India: Modi tries to distance himself from incendiary communalist remarks
25 April 2014
Narendra Modi, the prime ministerial candidate of the Bharatiya Janata Party (BJP), has thought it politic to somewhat distance himself from recent highly inflammatory, communalist remarks made by several prominent leaders of the BJP and allied Hindu nationalist organizations.
The Chief Minister of Gujarat, Modi is himself a notorious Hindu communalist. He helped instigate the 2002 Gujarat pogrom in which well-over a thousand Muslims were killed and tens of thousands more rendered homeless.
In India’s current parliamentary election campaign Modi has pitched himself as the candidate of “development” and “good governance.” By so doing he is trying to appeal to mass popular anger over soaring food prices, mass unemployment and under-employment, and rampant corruption. Even more importantly, he is seeking to reassure big business—much of which is now openly plumping for the BJP—that a Modi-led government will focus on implementing its neo-liberal “reform” agenda, not the building of a temple to the Hindu god Ram on the site of the razed Babri Masjid (mosque) or ratcheting up tensions with Pakistan.
Giriraj Singh, a BJP candidate and former Bihar cabinet minister, told an April 18 election meeting in Jharkhand that Modi’s opponents are “pro-Pakistani” and that their rightful “place” is in Pakistan. “Those,” he continued, “who have united in Bihar and the country to stop Narendra Modi from becoming Prime Minister are pro-Pakistan. They have no right to live in India.”
The next day, Pravin Togadia, the head of the Vishwa Hindu Parishad (VHP – World Hindu Council), a Hindu fundamentalist organization allied with the BJP, exhorted Hindus to expel a Muslim who had recently moved into a predominantly Hindu neighbourhood in Bhavanagar, Gujarat’s fifth largest city. Addressing a mob outside the Muslim businessman’s house, Togadia said they should give him 48 hours to vacate the property, after which they should forcibly seize it. “If he does not relent,” said the VHP leader, “go with stones, tires and tomatoes to his office.” “We should have it in us,” continued Togadia, “to take the law in our own hands in an area where we are a majority.”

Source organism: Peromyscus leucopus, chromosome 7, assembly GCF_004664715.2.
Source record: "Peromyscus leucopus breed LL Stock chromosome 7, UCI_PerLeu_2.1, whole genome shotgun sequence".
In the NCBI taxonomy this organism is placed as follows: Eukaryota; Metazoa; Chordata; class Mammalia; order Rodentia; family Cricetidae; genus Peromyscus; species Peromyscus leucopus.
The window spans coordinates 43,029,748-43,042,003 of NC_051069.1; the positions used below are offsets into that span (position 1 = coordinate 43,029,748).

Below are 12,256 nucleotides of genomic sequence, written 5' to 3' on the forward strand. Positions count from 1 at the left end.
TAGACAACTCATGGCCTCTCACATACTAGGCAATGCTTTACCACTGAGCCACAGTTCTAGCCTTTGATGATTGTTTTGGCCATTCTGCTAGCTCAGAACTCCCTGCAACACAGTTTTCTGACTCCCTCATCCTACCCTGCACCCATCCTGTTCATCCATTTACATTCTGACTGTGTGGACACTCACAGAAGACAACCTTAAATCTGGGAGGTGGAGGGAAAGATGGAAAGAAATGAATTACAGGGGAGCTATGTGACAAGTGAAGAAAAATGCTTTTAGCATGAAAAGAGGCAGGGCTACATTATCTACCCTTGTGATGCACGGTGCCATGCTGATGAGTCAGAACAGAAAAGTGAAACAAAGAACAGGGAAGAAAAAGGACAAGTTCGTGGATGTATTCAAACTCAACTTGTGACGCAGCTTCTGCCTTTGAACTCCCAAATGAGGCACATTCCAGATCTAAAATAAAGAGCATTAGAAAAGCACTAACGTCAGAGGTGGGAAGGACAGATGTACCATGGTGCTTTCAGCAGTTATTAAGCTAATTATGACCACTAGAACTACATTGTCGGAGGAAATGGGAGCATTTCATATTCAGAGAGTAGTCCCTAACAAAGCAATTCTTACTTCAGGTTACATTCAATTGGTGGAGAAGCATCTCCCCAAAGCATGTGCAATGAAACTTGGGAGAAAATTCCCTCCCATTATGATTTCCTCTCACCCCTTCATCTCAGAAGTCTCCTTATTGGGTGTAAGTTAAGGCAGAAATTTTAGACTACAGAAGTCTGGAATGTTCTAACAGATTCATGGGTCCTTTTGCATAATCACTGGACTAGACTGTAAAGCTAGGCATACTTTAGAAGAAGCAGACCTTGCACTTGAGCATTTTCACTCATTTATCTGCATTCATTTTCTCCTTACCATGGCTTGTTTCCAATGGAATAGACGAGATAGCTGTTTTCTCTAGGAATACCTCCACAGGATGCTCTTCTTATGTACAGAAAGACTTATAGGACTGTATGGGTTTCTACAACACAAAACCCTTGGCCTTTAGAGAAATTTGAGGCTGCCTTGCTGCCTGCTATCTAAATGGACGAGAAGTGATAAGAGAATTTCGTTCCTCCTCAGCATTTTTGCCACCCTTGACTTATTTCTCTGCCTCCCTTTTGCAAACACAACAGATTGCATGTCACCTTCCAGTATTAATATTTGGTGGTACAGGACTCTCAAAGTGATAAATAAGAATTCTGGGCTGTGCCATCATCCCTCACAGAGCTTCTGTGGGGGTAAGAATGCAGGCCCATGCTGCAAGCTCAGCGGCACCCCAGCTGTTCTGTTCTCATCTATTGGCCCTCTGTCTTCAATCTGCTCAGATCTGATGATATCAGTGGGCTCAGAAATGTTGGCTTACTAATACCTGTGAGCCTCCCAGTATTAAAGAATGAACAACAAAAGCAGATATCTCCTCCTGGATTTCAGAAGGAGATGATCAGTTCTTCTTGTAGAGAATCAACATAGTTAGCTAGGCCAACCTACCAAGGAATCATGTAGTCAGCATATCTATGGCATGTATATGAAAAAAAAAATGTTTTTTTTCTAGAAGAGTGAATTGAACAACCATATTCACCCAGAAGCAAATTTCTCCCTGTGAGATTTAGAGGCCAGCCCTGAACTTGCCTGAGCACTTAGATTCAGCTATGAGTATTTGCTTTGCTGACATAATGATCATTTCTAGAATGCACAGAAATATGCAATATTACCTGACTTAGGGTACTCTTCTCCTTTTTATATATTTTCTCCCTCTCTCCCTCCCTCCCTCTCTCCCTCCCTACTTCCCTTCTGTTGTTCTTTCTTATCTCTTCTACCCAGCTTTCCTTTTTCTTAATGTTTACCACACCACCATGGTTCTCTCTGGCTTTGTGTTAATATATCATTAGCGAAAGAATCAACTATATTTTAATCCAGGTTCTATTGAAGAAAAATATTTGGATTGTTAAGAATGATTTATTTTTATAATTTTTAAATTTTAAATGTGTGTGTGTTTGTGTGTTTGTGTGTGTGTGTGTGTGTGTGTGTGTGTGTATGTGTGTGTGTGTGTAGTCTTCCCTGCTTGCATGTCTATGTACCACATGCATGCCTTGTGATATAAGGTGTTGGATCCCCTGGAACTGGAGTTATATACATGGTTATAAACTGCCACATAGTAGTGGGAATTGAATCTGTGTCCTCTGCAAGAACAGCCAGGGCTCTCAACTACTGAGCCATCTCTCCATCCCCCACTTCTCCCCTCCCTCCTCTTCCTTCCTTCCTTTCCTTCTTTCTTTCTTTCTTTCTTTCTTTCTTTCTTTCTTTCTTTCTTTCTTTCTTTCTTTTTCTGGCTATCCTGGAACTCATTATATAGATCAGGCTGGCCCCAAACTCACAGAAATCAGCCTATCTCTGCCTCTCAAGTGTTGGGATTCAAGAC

Earlier this month, BJP General Secretary Amit Shah urged a rally of Jats (a Hindu-Sikh caste group) in Muzaffarnagar, a district in western Uttar Pradesh, to seek “revenge.” Said Shah, “The elections in Uttar Pradesh, especially in western Uttar Pradesh, [are] an election for honor, for seeking revenge for the insult, and for teaching a lesson for those who committed injustice.” Shah’s remarks were a crass appeal to anger over the communal strife that convulsed Muzaffarnagar last September and which resulted in the deaths of sixty people and the displacement of nearly 40,000, most of them Muslims. Flanking Shah during his address was a BJP state legislator, Suresh Rana, who currently faces criminal charges for inciting anti-Muslim violence during last September’s riots.
Amit Shah, it need be noted, is Modi’s right-hand man. A former Home Minister in Modi’s Gujarat state government, Shah was dispatched to Uttar Pradesh to lead the BJP campaign in what is far and away India’s most populous state.
With sections of the corporate media raising concern over the BJP’s rank communal appeals, Modi on Tuesday tweeted “Petty statements by those claiming to be BJP’s well-wishers are deviating the campaign from the issues of development and good governance.”
While not referring to any specific statement, let alone publicly condemning Giriraj Singh, Togadia or Amit Shah, Modi said, “I disapprove of any such irresponsible statement and appeal to those making them to kindly refrain from doing so.”
When directly asked in a television interview what he thought about Giriraj Singh’s statement that those who oppose him should be made to go to Pakistan, Modi simply said, “Nobody can agree with that.”
Also this week, Modi sought to soften his anti-Pakistan rhetoric. In response to a question about his view of Indo-Pakistani relations, the BJP leader said, “I believe mutual respect for one another and cooperation should be the basis for relationships with foreign nations.” In his remarks Modi lavished praise on Atal Vajpayee, who headed a BJP-led government from 1998 to 2004, saying he would pursue a like foreign policy.